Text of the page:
rfarren wrote:
Patrick wrote: Bringing skiing back to the essentials is coming back. Not saying everyone is going to go that way, but I see the ski areas industry going the way the ski sport has done. From the mecanised liftserved skiing on artificial snow groomed trails to a more back to nature skiing where snowmaking, facilities and lifts aren't necessarily as essential. Telemark was dead for how many years before coming back? Prior to that, Cross-country skiing got a rebirth after being virtually being dead once the lifts started showing up.


Snowmaking in the east coast is essential for 99.9% of the paying public. If you like ski seasons where the good terrain can open in january and can be closed by the first week of april... well, let's put it this way, you'll be traveling far and long to keep your streak going.


Most years I could ski from October to July on 100% Natural snow in the East, so the travelling far and long to keep your streak going comment is totally irrelevant. I go ski artificial snow more than some, but I do like a variety of experiences. I've grown to dislike resort à la Tremblant, some people like it, I don't. Why haven't I been back to Whistler since 96? Why do I like some Patagonia ski areas over places around Santiago? All a matter of taste and preference. Yeah, I'm in a minority, but more and more people that have skied their whole life have grown tired of the urbanization of the skiing experience. It might make sense for some of you, but when I ski, I want to get away. Get away from people, people on their cellphones and blackberries. I love big cities and can't stand suburbia, but once in the mountains, I want to find the country. I know I'm not alone and some people have realized that and trying to carve a niche in the ski area business. Okay, I need to get my skis with touring bindings tonight at MEC.
Ski Mad World
A blog of MadPat's World: A History of Skiing Geography
http://madpatski.wordpress.com
User avatar
Patrick
 
Posts: 4772
Joined: Thu Sep 23, 2004 6:19 am
Location: The Great Trip 2006
Location: Ottawa, Ontario

Re: Is the ski resort model dead?

Postby Geoff » Fri Oct 15, 2010 7:26 am

EMSC wrote:
Geoff wrote:Relative to cat skiing and heli-skiing, Silverton is a bargain. I don't think I have the skill level to use the place but I'd love to have something like that with a little less pitch where I could be one of the elite 80 shelling out $139.00 per day for a couple of weeks of skiing endless untracked. I guess I'll have to become rich and buy into Yellowstone Club instead. For now, Chile is my cheap alternative to get lots of untracked with little competition.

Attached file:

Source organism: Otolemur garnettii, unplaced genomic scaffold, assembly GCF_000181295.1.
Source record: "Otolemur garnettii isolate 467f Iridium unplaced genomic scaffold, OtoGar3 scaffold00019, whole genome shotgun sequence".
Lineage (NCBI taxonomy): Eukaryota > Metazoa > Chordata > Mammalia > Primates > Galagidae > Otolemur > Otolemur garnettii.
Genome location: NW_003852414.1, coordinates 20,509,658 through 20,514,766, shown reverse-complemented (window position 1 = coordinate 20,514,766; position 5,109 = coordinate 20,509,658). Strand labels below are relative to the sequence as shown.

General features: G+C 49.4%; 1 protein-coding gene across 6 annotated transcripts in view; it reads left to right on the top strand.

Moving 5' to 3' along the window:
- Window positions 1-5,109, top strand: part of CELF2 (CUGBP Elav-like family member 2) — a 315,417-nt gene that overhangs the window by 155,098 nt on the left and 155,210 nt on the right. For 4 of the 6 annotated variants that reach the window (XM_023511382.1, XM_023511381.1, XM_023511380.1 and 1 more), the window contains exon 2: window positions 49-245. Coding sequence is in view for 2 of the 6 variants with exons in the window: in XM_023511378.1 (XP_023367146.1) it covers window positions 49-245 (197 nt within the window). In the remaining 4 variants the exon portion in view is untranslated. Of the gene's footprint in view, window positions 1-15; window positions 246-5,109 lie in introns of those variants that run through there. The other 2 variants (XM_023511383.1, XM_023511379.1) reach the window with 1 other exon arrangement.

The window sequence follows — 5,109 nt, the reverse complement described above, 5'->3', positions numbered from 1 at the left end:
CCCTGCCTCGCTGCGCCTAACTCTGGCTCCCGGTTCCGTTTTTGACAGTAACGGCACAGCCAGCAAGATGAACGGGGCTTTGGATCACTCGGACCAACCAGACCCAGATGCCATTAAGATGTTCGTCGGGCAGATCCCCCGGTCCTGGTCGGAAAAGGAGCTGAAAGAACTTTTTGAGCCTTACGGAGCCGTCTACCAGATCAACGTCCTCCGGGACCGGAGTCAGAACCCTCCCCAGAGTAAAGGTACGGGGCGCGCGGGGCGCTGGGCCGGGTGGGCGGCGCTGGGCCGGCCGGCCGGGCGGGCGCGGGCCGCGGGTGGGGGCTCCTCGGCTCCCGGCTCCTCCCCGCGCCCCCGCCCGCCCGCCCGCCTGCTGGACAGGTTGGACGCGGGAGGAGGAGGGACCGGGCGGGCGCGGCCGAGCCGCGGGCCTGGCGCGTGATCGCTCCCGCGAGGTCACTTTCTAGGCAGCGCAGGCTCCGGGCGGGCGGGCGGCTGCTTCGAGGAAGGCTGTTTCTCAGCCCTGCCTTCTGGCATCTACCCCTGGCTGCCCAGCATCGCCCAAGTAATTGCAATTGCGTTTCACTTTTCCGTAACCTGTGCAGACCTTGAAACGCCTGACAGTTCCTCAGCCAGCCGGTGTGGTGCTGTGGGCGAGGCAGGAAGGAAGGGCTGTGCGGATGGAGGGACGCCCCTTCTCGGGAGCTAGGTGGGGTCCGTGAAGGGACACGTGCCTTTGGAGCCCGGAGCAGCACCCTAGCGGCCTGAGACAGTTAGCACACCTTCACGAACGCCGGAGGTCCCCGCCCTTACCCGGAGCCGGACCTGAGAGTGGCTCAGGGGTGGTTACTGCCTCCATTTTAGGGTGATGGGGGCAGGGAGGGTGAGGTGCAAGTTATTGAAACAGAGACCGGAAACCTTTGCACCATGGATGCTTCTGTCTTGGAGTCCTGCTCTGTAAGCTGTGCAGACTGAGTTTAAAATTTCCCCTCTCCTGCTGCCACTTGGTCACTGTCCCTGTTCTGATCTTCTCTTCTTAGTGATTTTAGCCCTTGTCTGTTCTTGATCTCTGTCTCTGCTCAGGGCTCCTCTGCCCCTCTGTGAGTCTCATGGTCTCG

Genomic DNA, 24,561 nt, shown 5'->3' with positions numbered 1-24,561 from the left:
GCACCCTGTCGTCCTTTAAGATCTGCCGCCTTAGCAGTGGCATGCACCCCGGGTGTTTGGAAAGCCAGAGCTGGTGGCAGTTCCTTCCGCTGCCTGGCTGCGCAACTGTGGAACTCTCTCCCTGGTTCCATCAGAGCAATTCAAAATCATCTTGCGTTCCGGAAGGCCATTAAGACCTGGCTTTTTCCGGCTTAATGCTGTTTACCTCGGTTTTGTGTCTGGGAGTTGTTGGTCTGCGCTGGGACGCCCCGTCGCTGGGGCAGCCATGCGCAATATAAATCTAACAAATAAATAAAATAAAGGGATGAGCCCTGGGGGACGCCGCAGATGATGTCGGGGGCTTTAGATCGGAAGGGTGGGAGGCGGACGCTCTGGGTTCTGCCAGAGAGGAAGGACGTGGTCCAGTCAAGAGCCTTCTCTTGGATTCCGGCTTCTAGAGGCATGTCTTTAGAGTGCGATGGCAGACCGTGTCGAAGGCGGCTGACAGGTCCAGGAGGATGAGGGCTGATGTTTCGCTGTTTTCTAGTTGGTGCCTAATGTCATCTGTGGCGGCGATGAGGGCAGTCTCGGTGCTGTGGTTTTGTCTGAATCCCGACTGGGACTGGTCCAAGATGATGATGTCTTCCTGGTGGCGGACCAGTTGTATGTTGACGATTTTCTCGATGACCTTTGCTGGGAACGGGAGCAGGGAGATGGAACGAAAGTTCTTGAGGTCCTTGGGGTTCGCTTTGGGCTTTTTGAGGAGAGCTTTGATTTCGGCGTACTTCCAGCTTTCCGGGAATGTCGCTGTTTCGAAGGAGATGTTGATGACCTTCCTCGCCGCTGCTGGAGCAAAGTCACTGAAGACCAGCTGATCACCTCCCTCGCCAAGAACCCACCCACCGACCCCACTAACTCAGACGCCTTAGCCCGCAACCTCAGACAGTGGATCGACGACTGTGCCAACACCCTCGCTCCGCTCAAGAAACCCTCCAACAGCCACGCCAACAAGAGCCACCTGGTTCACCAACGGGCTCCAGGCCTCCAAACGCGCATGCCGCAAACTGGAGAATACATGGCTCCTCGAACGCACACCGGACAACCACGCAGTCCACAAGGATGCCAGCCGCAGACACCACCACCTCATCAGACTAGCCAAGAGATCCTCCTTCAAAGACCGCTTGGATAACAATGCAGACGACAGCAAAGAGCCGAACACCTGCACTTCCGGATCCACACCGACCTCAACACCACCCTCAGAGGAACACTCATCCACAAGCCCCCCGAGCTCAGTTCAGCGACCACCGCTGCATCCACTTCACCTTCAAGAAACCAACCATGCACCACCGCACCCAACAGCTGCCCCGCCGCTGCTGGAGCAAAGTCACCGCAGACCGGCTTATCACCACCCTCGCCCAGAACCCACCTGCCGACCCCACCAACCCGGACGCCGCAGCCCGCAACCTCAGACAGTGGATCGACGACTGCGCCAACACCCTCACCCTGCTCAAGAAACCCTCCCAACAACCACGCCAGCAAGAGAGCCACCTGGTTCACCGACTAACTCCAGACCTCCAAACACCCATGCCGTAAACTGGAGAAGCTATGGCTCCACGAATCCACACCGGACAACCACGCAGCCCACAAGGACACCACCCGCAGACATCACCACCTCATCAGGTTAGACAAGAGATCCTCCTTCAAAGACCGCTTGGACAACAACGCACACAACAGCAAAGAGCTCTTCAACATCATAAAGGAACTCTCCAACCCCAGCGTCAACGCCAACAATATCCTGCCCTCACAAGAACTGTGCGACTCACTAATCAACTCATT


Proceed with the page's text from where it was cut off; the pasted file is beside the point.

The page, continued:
I suspect you'd do OK at Silverton. As long as you can ski powder & natural conditions decently. They group folks by self indicated levels and not everyone there is at some sort of a cliff jumping expert level. They have a number of 'runs' that are single diamond. I don't get the feeling that many folks ski there for weeks at a time, more like for a couple days in a row.


I'm just fine in powder. I have a flaw in my technique I constantly fight where I break at the waist. On true steeps where I'm intimidated, it shows up and I can't absorb anything. In my sidecountry skiing, mostly in Chile, I have always tried to keep it to 30 degrees.... partly because I know my limitations at understanding snow safety.... partly because I fall apart at things much steeper than 35 degrees. For example somewhere I know you ski, I'm right near my limit in waist deep in the tigher spots of Salto Glades at Eldora. I think that's about 30 degrees in the trees at the steepest spots. There will be spots where I can't mentally commit to the fall line but I can still link most of my turns. I'm OK somewhat steeper than that in deep untracked when it's wide open. As an easterner, it's hard to let your skis run in powder on steeps because you have a lifetime of experience that tells you there are ice bumps underneath it.
User avatar
Geoff
 
Posts: 764